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Circuit Court Upholds First Amendment Right to Record Police

A ruling on a pair of cases out of the Third Circuit Court of Appeals, in Philadelphia, Pennsylvania, affirmed a private individual's right to record police performing their duties in public. The cases of Amanda Geraci and Richard Fields both involve law enforcement officers retaliating against them for recording officers performing their duties in public.

While the federal district court handling these two cases found that neither Geraci, nor Fields, were protected by the First Amendment, the Third Circuit was quick to correct the lower court on their mistaken interpretation. Notably, the lower federal court was seemingly going rogue with their interpretation.

Free Expression and Free Press

The lower federal court based their decision on interpreting the First Amendment claims being brought as claims for the denial of free expression and recording not being an inherently expressive act. However, the appellate court explained that the plaintiffs were exercising their "First Amendment right of access to information." This right of access to information is essentially part of the freedom of the press, guaranteed by the First Amendment.

The Third Circuit went on to explain that private individuals have a right to record public officials, including law enforcement officers, while the officials are performing their public duties. The court explained its logic in painstaking detail (internal citations omitted):

The First Amendment protects the public's right of access to information about their officials' public activities. It "goes beyond protection of the press and the self expression of individuals to prohibit government from limiting the stock of information from which members of the public may draw." Access to information regarding public police activity is particularly important because it leads to citizen discourse on public issues ...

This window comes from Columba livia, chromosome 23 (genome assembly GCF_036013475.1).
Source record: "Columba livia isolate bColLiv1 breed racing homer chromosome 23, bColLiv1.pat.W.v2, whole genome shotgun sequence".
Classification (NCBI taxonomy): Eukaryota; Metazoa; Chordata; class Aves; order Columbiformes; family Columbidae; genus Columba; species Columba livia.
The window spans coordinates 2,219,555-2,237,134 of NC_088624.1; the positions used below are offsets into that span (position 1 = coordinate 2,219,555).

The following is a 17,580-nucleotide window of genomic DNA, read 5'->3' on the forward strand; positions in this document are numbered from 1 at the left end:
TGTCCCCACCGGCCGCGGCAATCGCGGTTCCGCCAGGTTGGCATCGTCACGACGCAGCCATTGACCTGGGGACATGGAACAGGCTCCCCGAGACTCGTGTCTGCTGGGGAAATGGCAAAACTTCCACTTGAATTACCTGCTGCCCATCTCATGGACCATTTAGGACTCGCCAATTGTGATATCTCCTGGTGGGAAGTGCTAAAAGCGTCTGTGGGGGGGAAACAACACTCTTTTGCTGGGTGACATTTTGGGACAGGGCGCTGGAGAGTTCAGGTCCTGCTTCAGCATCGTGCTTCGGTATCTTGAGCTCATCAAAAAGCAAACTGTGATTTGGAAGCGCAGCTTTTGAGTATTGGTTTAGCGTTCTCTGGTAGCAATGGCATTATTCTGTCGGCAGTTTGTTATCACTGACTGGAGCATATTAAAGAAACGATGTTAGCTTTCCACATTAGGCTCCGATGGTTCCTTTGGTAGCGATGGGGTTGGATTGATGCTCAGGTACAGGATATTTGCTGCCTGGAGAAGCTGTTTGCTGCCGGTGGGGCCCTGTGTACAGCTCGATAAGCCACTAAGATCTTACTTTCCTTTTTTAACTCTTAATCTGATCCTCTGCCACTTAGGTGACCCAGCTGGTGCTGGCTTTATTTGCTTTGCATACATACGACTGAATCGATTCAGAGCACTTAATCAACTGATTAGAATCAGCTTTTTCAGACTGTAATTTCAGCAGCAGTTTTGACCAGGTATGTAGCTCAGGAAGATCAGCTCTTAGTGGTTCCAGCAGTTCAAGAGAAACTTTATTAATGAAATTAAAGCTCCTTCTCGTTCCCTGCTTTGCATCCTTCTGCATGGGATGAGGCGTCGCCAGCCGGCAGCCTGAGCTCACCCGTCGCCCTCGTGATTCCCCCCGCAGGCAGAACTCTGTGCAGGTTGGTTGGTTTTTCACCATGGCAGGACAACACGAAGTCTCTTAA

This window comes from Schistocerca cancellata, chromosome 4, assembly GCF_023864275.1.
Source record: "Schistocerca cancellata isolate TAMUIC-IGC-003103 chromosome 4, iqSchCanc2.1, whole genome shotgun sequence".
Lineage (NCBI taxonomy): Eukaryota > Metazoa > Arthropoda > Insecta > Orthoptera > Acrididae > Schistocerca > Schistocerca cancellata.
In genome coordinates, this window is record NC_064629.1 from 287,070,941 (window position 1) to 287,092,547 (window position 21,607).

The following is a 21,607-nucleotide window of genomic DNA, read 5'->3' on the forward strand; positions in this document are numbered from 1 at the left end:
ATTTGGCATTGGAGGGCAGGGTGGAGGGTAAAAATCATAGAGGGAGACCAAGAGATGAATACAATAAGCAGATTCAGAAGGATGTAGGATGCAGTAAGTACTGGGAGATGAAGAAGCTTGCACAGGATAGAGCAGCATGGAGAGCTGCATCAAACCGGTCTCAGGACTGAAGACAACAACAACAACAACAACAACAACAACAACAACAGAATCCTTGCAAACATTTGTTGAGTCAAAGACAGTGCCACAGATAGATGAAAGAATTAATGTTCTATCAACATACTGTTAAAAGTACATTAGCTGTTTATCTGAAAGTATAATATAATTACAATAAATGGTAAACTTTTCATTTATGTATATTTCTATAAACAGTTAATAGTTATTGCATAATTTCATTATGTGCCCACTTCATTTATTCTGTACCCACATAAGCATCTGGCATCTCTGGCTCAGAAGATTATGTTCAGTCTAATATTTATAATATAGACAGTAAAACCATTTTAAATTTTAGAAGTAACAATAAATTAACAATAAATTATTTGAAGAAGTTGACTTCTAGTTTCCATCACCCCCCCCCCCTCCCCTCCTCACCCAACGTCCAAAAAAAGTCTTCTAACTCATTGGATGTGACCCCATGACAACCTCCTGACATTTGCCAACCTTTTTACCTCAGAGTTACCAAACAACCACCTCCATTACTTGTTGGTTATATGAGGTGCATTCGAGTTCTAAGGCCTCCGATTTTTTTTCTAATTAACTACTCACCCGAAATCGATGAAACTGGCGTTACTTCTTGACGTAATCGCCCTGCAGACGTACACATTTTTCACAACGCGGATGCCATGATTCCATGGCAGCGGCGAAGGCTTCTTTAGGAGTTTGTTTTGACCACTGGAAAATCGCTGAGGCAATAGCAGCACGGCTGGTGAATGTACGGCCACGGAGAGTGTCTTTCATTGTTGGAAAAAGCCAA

To record what there is the right for the eye to see or the ear to hear corroborates or lays aside subjective impressions for objective facts. Hence to record is to see and hear more accurately. Recordings also facilitate discussion because of the ease in which they can be widely distributed via different forms of media. Accordingly, recording police activity in public falls squarely within the First Amendment right of access to information. As no doubt the press has this right, so does the public.

Civil Rights Cases Revived

Fields was recording police from across the street when he was arrested just for recording. Geraci was violently restrained by police when she attempted to take a picture of a protester being arrested. These underlying cases had their clear claims for violation of their First Amendment rights revived by this Third Circuit's decision. However, the cases still need to be litigated, and complex issues surrounding governmental immunity and proof, could sway the end result in either direction.

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